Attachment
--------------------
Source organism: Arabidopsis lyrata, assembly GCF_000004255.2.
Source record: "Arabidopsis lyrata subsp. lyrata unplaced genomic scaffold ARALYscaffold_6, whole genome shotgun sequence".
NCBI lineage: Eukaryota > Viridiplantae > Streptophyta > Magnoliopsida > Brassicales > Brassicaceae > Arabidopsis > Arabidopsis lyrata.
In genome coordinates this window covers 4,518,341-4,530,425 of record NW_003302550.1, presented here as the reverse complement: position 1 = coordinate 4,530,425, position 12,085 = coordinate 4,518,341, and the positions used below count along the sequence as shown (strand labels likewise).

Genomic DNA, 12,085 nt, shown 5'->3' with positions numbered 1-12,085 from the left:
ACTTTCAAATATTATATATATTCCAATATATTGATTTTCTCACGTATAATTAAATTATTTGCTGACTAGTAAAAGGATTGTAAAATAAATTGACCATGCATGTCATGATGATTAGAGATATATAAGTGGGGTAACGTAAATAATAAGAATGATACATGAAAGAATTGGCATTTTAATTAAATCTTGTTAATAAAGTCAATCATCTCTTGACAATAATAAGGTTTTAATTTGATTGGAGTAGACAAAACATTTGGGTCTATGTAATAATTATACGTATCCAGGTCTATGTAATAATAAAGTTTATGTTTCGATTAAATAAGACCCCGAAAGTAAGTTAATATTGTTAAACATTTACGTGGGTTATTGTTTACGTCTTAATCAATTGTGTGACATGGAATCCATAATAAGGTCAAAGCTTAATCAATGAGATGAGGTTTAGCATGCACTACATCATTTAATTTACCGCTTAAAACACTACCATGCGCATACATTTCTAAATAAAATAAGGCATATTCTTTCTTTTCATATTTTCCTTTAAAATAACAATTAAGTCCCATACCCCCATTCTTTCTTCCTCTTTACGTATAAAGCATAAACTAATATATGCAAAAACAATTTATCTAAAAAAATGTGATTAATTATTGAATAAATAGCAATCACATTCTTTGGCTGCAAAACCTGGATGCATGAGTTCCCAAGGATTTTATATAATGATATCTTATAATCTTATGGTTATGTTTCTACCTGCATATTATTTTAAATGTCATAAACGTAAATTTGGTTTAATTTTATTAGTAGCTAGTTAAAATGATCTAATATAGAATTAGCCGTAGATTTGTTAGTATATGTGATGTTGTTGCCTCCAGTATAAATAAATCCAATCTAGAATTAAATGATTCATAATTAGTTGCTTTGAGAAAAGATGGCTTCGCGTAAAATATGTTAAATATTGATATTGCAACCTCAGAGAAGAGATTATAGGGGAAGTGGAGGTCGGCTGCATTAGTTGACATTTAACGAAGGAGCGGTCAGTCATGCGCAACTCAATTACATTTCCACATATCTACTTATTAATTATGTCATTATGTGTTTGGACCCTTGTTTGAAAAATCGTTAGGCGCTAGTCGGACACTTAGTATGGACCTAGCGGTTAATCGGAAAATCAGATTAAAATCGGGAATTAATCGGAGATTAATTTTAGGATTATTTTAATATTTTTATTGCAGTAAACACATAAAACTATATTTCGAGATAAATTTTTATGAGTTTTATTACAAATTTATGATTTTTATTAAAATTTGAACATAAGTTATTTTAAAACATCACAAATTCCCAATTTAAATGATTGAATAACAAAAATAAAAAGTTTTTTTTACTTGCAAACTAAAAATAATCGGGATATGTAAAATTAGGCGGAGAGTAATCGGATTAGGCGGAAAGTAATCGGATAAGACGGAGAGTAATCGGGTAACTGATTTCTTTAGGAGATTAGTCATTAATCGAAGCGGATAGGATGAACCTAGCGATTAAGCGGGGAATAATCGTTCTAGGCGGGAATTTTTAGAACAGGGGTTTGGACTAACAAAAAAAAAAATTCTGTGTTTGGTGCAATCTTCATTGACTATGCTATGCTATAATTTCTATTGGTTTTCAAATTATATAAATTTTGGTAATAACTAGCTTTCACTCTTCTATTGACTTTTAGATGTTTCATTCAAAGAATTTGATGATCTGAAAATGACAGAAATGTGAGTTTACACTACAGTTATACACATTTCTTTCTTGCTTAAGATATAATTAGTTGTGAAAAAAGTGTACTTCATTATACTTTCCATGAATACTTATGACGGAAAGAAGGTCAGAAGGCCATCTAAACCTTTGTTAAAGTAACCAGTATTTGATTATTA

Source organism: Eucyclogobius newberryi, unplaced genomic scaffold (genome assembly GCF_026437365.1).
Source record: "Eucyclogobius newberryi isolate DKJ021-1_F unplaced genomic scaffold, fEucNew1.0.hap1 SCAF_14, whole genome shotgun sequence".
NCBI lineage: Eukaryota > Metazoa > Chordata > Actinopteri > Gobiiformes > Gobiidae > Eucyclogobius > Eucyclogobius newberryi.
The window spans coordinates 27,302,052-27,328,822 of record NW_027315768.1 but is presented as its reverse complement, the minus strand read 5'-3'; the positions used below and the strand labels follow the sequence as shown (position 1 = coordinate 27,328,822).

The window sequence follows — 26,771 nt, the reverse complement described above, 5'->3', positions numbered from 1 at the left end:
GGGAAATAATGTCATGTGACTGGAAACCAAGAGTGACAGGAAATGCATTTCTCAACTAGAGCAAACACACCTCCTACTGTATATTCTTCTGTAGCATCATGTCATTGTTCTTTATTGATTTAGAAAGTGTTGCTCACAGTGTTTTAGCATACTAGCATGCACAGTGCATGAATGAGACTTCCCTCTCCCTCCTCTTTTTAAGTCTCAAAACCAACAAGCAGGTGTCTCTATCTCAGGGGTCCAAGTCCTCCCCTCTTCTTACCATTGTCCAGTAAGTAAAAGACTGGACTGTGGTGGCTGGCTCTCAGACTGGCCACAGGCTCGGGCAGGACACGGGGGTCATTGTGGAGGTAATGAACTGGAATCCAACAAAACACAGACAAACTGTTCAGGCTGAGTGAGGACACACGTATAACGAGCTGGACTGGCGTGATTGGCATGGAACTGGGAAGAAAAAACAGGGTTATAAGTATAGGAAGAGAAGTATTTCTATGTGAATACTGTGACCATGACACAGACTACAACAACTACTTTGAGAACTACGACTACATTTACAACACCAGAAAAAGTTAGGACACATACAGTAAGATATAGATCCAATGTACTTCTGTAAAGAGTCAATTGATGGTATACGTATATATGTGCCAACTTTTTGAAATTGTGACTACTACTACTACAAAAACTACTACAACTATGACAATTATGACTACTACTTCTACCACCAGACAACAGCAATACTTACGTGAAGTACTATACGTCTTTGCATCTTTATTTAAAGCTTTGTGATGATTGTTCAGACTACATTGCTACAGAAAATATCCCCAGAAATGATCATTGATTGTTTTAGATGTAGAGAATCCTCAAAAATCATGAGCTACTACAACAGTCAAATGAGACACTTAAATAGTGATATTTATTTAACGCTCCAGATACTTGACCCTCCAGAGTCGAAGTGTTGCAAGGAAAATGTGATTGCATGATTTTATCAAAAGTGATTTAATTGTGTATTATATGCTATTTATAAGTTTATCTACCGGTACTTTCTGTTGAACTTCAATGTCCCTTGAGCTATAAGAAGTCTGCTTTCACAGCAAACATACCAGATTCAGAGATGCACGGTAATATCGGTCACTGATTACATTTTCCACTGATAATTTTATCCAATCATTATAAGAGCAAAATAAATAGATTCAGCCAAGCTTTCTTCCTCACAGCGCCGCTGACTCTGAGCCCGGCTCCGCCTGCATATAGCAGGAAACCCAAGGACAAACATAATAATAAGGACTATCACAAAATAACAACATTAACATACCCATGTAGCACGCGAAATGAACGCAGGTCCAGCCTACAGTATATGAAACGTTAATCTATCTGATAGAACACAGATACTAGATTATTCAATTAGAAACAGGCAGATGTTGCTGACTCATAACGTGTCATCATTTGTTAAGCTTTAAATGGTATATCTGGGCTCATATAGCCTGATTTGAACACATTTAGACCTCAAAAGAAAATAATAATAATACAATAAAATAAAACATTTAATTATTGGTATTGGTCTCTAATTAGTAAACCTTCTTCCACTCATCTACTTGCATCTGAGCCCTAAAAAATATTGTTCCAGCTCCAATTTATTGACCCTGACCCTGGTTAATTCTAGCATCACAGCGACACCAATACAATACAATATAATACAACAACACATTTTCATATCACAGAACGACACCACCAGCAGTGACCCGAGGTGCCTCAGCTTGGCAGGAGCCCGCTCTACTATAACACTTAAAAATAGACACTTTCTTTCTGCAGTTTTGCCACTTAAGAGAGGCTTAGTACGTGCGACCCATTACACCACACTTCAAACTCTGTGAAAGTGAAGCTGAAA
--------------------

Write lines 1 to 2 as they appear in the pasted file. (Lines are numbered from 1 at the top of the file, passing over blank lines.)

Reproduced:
Source organism: Arabidopsis lyrata, assembly GCF_000004255.2.
Source record: "Arabidopsis lyrata subsp. lyrata unplaced genomic scaffold ARALYscaffold_6, whole genome shotgun sequence".